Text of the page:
However, not all threats come from the outside. In fact, insider threats have proven to be one of the most dangerous attacks for any financial organization. More than 34% of businesses globally deal with the damages caused by insider attacks.
To prevent such losses from harming your business, your company must have an established insider threat program. You need to do more than just improve your data security systems to protect your sensitive data.
Insider Threat: A Definition
Before you can identify the signs of an insider threat, it’s important to understand first what an insider or insider threats are.
An insider is a person within the organizational structure who has or had the authority in and knowledge of the company’s structure, employees, and workflow. Meanwhile, an insider threat is the possibility of an insider using their knowledge to plan and launch an attack against the organization.
The progress an insider makes towards orchestrating an attack is straightforward. They begin with expressing their ideas at work. The declaration is followed by conducting heavy research on their company, tapping accomplices to their plot, scouting their targets, trying out their plans, executing the attack, and finally, leaving without a trace.
Insider Threat Indicators
It’s going to be a challenge to figure out which of your employees are actual threats to your company, but these signs should be able to help you identify which of them are putting your company’s data and profits at risk.
1: Unusual logins
One surefire way of identifying internal threats is sudden logins at odd hours of the day. If the employee in question is suddenly logging in when they shouldn’t be online, it’s plausible that they’re preparing for an attack.
2: Frustration towards company policies
Employees may react negatively if certain policies aren’t in their favor. However, personnel who had an especially adverse reaction may act on their anger and use it against the company.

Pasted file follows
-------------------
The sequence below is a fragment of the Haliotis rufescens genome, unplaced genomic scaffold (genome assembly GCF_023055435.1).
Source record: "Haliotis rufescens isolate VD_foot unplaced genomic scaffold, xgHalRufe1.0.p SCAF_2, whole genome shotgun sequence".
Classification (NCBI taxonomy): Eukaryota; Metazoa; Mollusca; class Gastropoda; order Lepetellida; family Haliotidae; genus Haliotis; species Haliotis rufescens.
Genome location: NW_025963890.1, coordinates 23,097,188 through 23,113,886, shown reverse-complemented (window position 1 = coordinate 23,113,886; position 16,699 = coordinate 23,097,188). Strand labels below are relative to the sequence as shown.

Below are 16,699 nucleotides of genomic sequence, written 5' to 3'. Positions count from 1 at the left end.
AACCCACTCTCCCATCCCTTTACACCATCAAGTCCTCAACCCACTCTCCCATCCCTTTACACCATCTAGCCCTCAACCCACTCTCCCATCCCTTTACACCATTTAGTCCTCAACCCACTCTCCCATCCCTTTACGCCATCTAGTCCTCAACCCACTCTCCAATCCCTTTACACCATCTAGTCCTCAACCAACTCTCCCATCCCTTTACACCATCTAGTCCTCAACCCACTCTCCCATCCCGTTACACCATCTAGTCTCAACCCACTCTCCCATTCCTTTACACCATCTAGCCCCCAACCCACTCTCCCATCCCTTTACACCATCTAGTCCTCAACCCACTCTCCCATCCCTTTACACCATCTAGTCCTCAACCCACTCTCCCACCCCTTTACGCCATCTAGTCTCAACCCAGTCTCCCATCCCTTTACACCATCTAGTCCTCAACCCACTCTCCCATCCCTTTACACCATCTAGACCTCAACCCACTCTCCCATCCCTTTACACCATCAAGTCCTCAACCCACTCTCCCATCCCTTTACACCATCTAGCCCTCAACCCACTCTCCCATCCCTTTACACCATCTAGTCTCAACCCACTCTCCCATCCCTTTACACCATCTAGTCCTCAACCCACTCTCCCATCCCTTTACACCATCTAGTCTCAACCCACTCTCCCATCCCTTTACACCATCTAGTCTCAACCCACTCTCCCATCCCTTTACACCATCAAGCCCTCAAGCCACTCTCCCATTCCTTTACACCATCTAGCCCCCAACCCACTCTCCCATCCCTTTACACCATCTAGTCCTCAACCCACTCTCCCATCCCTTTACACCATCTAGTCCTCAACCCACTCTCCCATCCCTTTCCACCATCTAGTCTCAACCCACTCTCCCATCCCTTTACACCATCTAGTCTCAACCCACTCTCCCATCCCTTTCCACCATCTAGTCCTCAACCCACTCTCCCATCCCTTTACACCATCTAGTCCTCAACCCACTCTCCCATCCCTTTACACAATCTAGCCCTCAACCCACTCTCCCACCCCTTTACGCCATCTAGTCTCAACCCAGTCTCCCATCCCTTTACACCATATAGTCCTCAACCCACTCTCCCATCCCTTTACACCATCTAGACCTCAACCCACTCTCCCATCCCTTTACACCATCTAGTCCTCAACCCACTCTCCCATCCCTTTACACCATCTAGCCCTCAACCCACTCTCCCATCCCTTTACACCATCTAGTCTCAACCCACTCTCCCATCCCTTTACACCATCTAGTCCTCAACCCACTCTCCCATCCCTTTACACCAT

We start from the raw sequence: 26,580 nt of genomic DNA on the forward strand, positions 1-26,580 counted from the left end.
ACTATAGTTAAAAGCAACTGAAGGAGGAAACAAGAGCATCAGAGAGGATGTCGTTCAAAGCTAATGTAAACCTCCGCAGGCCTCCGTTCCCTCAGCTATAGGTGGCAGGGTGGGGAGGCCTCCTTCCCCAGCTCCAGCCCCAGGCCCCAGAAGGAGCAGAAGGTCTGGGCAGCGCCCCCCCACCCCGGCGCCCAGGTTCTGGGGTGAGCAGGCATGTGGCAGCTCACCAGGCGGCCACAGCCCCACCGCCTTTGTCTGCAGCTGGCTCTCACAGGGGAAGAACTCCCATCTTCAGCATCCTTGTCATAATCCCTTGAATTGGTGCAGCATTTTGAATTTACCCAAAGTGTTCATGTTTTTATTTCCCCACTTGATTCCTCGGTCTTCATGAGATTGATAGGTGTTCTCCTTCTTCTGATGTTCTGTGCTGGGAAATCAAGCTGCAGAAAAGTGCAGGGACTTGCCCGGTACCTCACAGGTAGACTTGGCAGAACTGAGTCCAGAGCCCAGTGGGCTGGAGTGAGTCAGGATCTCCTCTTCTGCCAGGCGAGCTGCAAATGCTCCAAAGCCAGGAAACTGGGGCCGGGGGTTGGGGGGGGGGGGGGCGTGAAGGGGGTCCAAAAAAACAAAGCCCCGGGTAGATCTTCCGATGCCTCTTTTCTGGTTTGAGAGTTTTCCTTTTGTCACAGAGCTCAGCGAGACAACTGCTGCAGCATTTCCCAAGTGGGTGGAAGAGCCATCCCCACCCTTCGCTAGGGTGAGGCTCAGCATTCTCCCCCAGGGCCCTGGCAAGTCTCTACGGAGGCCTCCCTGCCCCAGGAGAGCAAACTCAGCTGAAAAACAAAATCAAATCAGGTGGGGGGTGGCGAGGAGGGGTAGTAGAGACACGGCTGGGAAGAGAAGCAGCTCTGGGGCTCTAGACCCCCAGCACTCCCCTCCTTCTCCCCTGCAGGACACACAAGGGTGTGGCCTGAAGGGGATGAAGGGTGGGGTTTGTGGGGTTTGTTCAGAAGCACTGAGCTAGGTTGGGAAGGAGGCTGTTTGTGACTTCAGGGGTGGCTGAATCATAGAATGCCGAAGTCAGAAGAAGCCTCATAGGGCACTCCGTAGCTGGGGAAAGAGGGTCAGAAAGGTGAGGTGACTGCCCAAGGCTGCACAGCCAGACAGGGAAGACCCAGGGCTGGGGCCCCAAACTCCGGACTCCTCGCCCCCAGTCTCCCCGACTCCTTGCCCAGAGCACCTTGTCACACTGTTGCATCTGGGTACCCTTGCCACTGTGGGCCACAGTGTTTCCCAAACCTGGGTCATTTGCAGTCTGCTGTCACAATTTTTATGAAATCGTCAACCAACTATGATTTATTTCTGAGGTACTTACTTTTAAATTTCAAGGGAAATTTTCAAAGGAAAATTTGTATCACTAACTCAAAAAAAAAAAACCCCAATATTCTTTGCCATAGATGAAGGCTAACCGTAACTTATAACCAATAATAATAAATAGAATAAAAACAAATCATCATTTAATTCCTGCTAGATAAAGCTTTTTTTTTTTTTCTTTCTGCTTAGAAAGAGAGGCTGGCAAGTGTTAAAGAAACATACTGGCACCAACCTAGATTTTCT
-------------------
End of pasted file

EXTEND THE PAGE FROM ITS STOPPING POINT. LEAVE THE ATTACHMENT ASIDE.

3: Poor performance appraisals
Another indicator of an employee who could become an inside threat is their reaction to poor performance evaluations. For example, one network engineer sabotaged his former employer’s systems when he learned he was about to be fired.
4: Financial troubles
If an employee who works in sensitive sectors of your company is suddenly under financial duress, the prospect of them attacking your company increases. The pressures that come from them dealing with debt or other financial issues may force their hand.
5: Disagreements with colleagues
Employees who have fractious relationships with their colleagues are more likely to cause trouble. The danger increases if they also meet any of the conditions mentioned.
6: Unexplained financial affluence
If the employee in question suddenly had the ability to purchase things above their paygrade and lifestyle, it’s possible that they profited over a recent attack on your company.
Preventing Insider Threats
Identifying threats that can compromise your company can help you avoid costly damages. However, preventing such individuals from popping up should be the top priority. Preventing insider threats can be done with the following steps.
1: Conduct thorough background checks on employees who handle sensitive material
The people who will work closely with sensitive data must be trustworthy. Before hiring anyone for the position, hire a third-party contractor to hold background checks on them to protect your property.
2: Implement strict password and account management policies
Build a system that protects the accounts you give your employees. Establish safeguards that prevent information from being shared outside the company.
3: Establish clear limits when it comes to access to sensitive information and hardware
Preventing anyone from gaining access to sensitive information is vital in protecting your company. Make sure to give access only to individuals who need to work closely with sensitive data.
4: Remind employees of security measures
Inform your employees that there are established countermeasures against potential insider attacks. Making them aware that their actions are monitored and recorded should deter them from doing anything suspicious.
5: Create a team dedicated to preventing insider attacks
Tap your human resources and IT departments to build a team dedicated to identifying and stopping internal threats. They have the necessary knowledge and equipment to pull this off successfully.
More importantly, add identity proofing and multi-factor authentication (MFA) to your login systems. Incorporate these systems into your company’s workflow to fully protect your data from internal attacks. MFAs add a layer of security that will make any attack tough to implement.
Weed Out the Threats from Within
Preparing for any data attack is vital in today’s business landscape. Having multiple layers of protection against internal attacks ensures stakeholders that their data is safe, especially for companies operating in the financial industry.
Learn more about how your company can be protected from any cyberattack by reaching out to our experts at Q5id.